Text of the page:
One quote I find pretty meaningful to this philosophy is that you can never tell when an abstract is finished, just like we, are never considered complete, so I’m glad Adventure Time is still really embracing many good life lessons!

Not only was this episode meaningful, but a lot of good comedy and expressive animation! Jake’s dream, I believe were storyboarded by Graham Falk and you can just tell by his drawings that he knows how to make humorous and comedic expressions.

I believe the message that Adventure Time has always wanted to get across and this has shown true to the series, in general, is that “Everything stays, but still changes”, which to this day, is still one of my favourite songs and quotes I find so meaningful.

I liked the cameos of James and Bryce in this episode and I always think its cool how both Jermaine and Bryce are the same voices of Greg Universe and Marty from Steven Universe!

Jesse Moynihan was credited under the story for this episode and I couldn’t help but feel this was an idea that he always had for the show and never really made sense to place anywhere until now.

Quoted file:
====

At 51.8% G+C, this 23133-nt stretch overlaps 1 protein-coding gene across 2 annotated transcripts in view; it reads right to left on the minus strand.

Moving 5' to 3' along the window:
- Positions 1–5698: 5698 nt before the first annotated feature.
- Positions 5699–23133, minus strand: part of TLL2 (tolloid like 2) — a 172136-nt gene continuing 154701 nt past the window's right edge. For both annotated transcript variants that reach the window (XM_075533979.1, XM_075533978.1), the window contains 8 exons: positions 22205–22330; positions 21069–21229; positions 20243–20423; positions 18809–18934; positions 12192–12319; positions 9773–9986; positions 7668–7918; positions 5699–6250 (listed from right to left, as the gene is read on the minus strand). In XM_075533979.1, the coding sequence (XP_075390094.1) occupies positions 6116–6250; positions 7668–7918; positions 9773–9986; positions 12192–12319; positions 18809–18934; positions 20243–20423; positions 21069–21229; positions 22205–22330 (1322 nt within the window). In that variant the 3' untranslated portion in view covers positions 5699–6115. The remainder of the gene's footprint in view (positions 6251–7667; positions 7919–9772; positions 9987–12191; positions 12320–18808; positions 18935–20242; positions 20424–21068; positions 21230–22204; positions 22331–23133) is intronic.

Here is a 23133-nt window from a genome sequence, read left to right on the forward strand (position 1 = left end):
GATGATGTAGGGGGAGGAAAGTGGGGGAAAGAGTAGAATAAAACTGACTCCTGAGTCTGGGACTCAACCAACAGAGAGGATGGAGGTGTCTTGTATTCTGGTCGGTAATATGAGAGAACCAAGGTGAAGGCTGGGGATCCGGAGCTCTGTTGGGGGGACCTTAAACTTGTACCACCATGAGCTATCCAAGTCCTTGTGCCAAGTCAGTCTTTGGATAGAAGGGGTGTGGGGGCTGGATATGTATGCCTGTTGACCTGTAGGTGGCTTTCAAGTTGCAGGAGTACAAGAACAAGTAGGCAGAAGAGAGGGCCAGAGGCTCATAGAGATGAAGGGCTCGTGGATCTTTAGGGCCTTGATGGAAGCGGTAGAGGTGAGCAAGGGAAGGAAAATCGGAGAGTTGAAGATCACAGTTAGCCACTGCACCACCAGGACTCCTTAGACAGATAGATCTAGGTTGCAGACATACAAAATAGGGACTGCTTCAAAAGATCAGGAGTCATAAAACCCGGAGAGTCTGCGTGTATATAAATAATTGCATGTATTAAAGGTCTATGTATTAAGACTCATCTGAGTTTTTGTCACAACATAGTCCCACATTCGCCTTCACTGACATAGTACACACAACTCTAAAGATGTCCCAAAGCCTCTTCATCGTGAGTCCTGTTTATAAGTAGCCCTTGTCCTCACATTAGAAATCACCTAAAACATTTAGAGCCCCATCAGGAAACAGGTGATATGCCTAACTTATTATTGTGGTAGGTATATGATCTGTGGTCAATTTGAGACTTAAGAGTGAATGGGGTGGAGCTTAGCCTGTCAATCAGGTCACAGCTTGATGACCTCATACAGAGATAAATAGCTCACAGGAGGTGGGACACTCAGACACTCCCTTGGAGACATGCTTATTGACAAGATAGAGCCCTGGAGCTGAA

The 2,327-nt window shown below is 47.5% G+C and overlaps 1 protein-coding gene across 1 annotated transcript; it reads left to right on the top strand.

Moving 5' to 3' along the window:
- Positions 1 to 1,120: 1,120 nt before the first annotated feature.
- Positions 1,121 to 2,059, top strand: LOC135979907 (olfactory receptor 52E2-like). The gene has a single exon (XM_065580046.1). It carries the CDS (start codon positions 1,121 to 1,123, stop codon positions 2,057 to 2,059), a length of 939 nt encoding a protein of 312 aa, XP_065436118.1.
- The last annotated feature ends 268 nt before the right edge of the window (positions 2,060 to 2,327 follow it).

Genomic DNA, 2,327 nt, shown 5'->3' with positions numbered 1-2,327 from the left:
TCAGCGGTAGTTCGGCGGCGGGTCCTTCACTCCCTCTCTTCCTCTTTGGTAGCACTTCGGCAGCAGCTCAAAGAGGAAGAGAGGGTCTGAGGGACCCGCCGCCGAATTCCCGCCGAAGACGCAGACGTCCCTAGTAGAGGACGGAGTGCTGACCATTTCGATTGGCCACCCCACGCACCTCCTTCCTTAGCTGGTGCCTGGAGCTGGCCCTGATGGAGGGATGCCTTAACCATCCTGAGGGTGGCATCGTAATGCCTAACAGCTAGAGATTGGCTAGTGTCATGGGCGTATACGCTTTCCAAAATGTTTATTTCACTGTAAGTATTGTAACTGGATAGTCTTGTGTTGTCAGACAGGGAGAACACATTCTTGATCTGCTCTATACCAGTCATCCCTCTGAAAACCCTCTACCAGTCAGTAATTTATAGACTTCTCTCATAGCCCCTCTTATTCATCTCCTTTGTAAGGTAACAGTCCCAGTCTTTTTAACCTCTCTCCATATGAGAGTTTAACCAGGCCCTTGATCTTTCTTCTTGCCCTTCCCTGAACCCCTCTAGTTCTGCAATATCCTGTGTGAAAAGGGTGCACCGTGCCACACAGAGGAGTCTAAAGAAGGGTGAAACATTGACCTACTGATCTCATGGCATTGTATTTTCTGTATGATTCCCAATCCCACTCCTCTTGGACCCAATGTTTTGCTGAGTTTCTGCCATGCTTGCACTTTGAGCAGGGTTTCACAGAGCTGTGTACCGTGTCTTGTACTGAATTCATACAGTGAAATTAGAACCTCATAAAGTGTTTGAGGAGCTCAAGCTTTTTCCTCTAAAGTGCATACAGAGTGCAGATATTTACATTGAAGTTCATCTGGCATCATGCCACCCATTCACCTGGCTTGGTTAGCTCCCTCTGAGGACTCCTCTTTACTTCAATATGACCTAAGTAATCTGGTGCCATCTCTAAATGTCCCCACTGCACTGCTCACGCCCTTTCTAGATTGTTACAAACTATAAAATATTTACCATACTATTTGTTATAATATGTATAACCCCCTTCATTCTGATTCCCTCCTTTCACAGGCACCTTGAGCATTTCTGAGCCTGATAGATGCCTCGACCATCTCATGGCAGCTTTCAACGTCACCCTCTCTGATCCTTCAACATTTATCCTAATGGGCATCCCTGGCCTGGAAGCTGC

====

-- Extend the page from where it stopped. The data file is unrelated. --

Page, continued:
I recently found out that this was Laura Knetzger’s last board on the series and I will definitely miss her work on Adventure Time, as she brought out some amazing episodes, like Do No Harm and Winter Light from Elements.

All in all, this was a very solid Jake episode and a meaningful episode that gets much deeper every time I think about it!

Looking forward to seeing where Jake’s character arc goes in the final season.


A comiXologist recommends:
Sea Urchin

by: Eric Arroyo

Knetzger has honed her ability to express feelings and ideas beneath the skin. Her cartooning communicates depression and internal challenges in ways that highlight the empathic power of comics. While the earnest and pained laughs throughout the book gently guide the reader into sympathy, the work doesn’t act like a private diary to list one’s problems in. It pulls you into another person’s fears and insecurities, making them tangible. Knetzger’s abstract imagery is not used as a disruptive veil between author and reader; instead, it carries a specificity and intention that captures the immaterial sensations that a camera could never show you.

Laura’s drawings carry a raw honesty, with each line appearing precise and full of intention. I’m taken aback by how expressive and unpredictable her drawings are, iterating upon and transforming the iconic imagery that forms her style, while still being focused and clear above all else. From above, Knetzger’s pages can look loose and improvised, but her strength in communicating emotion comes from a marriage of directed, formal expertise with honest drawing.